The Best Chevys of All Time

August 3rd, 2018 by

Light blue Classic Chevy Corvette

They say that if you don’t know history, you are doomed to repeat it. Well, in this case, we would be more than happy to repeat some of these moments from Chevrolet history. Knowing the history of America’s beloved brand is important because we can see how far we have come in the last hundred years and get an idea of where the brand is headed in the future. These lessons from the past tell us what Americans have loved most about Chevy: imagination, inspiration, beauty, innovation, and performance.

Chevy was founded in 1911 by Louis Chevrolet and William C. Durant, later merging with General Motors in 1918, a partnership which continues to this day. The company competed with Ford, initiating one of the most famous and long-standing rivalries of the automotive industry. The vehicles we have listed here represent standout moments in the brand’s history. By the time we’re finished, you’ll want to head to your Chevy dealer in Albany, NY or beyond.

 

Bel Air

The Bel Air from the years spanning 1955 to 1957 was a true American icon. It had everything we associate with cars from the 1950s: chrome, metal, and tail fins. This two door wagon reflected the aesthetics of its time with a balance of design and creativity that made it an icon. And it wasn’t all show; the 1995 Bel Air featured the debut of Chevy’s small block V8 engine. With its beautiful and classic two-tone red and white paint job, how could you not love this icon of the American 50s?

 

Impala

The 1959 Chevy Impala was a true masterpiece of design. It’s long and sharp, stretching all of that steel and chrome, making it desirable for any classic car collector, as Chevy quickly and unfortunately backed off of this design concept. The convertible models nowadays sell for upwards of $100,000 at auction, making it a trophy for any collector.

The Impala had initially been a spinoff of the Bel Air before earning its own place in the Chevy lineup. When the second generation Impala became its own model, it got those signature tail fins, bat wings, and cat eyes that we all know and love. Inside, there were innovative features like a contoured dashboard and a “speedminder” system that would allow you to set a speed limit and sound an alarm when you reached that limit.

 

Corvette Sting Ray

The 1963 Corvette Sting Ray featured a split rear window, sculpted rear haunches, and a rear hood bulge reminiscent of a stinger, thereby giving the car its name. This wicked iteration of the Corvette is perhaps one of the most iconic versions of the sports car ever released, and it was indeed a game-changer for the Corvette line itself.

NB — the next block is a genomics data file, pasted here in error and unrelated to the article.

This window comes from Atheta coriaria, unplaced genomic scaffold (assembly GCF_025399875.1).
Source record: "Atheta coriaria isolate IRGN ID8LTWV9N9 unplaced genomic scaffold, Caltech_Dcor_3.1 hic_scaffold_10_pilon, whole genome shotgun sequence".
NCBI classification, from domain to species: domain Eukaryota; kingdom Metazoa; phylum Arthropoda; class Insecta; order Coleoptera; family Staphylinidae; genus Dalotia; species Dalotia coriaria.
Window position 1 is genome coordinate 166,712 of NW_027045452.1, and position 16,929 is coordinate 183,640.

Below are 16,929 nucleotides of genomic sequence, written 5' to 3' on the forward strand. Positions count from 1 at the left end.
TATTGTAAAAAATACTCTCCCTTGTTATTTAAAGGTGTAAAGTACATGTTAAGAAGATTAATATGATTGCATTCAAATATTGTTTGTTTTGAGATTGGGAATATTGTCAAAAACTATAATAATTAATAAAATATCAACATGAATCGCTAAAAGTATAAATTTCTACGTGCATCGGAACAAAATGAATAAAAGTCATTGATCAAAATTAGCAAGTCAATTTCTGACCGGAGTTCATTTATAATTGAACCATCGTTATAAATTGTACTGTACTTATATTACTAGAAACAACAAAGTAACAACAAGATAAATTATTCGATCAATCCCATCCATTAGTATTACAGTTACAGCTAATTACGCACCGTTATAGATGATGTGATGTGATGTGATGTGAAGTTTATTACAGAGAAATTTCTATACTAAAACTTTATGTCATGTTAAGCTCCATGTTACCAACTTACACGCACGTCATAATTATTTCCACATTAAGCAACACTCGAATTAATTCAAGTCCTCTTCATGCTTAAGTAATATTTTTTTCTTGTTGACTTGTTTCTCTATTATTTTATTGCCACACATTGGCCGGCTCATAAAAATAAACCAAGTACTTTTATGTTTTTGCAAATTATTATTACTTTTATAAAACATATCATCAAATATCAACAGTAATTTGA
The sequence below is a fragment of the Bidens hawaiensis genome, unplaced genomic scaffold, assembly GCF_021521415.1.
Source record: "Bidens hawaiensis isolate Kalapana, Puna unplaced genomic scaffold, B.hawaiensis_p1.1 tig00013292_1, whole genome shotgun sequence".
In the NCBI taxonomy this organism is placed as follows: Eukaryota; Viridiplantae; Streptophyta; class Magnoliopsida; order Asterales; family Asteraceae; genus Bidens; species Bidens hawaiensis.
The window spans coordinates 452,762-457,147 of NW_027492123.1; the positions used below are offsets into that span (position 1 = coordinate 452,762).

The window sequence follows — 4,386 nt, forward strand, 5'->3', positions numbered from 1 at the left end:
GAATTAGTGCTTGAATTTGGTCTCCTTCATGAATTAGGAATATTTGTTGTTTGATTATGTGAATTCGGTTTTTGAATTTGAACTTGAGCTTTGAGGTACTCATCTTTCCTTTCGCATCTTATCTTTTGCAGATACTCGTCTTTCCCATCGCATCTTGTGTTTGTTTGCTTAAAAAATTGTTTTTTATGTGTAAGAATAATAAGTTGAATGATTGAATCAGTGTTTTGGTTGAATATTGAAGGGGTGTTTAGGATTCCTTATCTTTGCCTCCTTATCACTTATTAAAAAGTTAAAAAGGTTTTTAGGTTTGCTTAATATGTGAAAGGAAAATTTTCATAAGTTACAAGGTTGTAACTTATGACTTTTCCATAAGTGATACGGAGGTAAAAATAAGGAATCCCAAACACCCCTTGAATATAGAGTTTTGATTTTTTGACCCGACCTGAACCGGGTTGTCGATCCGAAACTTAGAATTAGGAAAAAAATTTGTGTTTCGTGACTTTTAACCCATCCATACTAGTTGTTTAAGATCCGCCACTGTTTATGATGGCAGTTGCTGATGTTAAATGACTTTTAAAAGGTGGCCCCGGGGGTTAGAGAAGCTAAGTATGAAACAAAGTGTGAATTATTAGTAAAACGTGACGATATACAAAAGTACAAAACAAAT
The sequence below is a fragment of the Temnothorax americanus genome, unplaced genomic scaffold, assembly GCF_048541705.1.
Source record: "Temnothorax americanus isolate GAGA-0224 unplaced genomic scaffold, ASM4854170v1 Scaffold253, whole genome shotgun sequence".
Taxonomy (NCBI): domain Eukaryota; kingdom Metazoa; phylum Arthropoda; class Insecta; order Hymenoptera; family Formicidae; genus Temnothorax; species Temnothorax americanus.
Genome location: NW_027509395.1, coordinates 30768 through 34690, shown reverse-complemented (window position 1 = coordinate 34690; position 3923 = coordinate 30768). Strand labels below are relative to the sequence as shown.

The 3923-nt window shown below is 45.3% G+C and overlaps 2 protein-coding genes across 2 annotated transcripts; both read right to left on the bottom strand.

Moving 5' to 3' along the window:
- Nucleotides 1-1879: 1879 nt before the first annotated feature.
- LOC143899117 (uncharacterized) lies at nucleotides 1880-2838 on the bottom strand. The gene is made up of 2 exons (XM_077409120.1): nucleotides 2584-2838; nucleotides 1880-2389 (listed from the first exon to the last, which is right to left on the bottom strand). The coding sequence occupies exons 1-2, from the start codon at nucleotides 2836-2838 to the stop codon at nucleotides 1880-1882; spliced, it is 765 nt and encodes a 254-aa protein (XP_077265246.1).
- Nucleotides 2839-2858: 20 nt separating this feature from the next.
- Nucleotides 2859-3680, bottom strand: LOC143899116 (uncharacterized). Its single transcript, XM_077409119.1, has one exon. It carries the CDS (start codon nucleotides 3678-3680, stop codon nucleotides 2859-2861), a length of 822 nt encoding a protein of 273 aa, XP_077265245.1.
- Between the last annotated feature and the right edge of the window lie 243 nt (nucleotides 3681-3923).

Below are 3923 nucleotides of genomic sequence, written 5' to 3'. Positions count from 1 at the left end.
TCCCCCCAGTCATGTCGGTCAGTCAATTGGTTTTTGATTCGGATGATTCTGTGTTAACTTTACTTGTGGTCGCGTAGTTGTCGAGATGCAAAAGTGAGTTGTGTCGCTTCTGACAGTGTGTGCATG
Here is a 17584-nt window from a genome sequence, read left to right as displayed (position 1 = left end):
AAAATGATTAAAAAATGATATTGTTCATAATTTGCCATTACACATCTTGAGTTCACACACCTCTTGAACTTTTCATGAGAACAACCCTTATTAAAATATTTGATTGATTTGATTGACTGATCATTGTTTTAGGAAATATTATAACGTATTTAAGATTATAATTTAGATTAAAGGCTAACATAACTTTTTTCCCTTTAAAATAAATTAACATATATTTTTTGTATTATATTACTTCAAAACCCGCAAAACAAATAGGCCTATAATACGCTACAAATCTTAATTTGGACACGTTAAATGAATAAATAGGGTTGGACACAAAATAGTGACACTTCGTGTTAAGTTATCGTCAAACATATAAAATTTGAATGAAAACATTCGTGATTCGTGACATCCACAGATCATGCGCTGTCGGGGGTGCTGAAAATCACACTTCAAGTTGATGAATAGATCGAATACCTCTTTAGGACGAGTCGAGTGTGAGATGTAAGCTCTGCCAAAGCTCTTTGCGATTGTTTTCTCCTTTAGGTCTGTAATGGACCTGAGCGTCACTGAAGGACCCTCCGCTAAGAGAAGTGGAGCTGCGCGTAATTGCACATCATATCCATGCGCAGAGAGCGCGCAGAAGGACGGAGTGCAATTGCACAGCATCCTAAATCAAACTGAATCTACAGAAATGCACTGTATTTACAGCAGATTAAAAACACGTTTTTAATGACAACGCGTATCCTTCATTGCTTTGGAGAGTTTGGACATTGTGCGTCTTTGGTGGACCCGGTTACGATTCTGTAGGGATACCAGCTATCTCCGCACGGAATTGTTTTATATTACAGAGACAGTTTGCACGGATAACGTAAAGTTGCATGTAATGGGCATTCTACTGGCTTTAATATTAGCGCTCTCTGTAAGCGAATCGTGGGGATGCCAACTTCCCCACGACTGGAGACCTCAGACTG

The Sting Ray was smaller, lighter, and faster than previous versions of the sports car. On the inside, it featured some important firsts: four-wheel independent suspension and 360 horsepower delivered by the 327 V8 engine. Unfortunately, the iconic rear window split was controversial during its own time, and as such was eliminated by the end of the 1963 model year. However, current car collectors prize the rare split rear window edition.

 

Camaro

The Chevy Camaro from the years between 1967 and 1969 was indeed an icon of the American roadway. Its robust and eye-catching design, multiple engine options, and packages of special features allowed it to compete with and beat the Ford Mustang. To give you an idea of how truly customizable the first generation Chevy Camaro was, it had 75 possible builds. That level of customization is mind boggling when looking at modern online builders and customizers.

The Z/28 model is an exceptional example of the Camaro. It offered 290 horsepower with front disc brakes and optional Positraction. Affectionately, the Z/28 was known as a “turn-key” racer, and the model inspired many (illegal) races throughout the years. Only 602 of this special model were made, making today’s auction value well over the $100,000 mark.

 

Chevelle

Few cars define the 1970s quite like the Chevelle, although the models from 1970 to 1972 are iconic. The Chevelle defined the muscle car era, bringing a squat and square frame to create the iconic low riding muscle car profile. These were the years before emissions ratings, in such the SS or Super Sport model was powered by an engine initially spec’d out at 450 horsepower. In time due to increased environmental regulations, the Chevelle’s horsepower eventually lowered to 350. Though it faded into obscurity after that, is still prized by collectors due to its low production and purring engine.

 

Volt

This one may seem a bit like the oddball member of the list, but the Volt is a signpost to Chevy’s commitment to innovation and technology. The Volt was the first ever mass-produced plug-in electric hybrid, making it completely stand out from the rest of the market. This risky move earned the Chevy and the Volt, historic results.

The Volt creates the perfect marriage between environmentally sound hybrid technology and the performance, comfort, usability, and affordability desired by Chevy’s customers. The Volt is leading the way in hybrid technology, and Chevy would be in a completely different place today without the success of the Volt.

As you can see, Chevy has been doing amazing things with its vehicles for decades. From zippy sports cars, heavy muscle cars, to environmentally friendly hybrids, Chevy is leading the way when it comes to innovation, and the brand always has been. This also doesn’t even begin to cover the brand’s award-winning line of SUVs and trucks, which are perhaps the brand’s current most popular choices. To see what exciting things are in store for Chevy next, visit your local Chevy dealer in Albany, NY or beyond and enjoy all of the exciting opportunities Chevy has to offer you.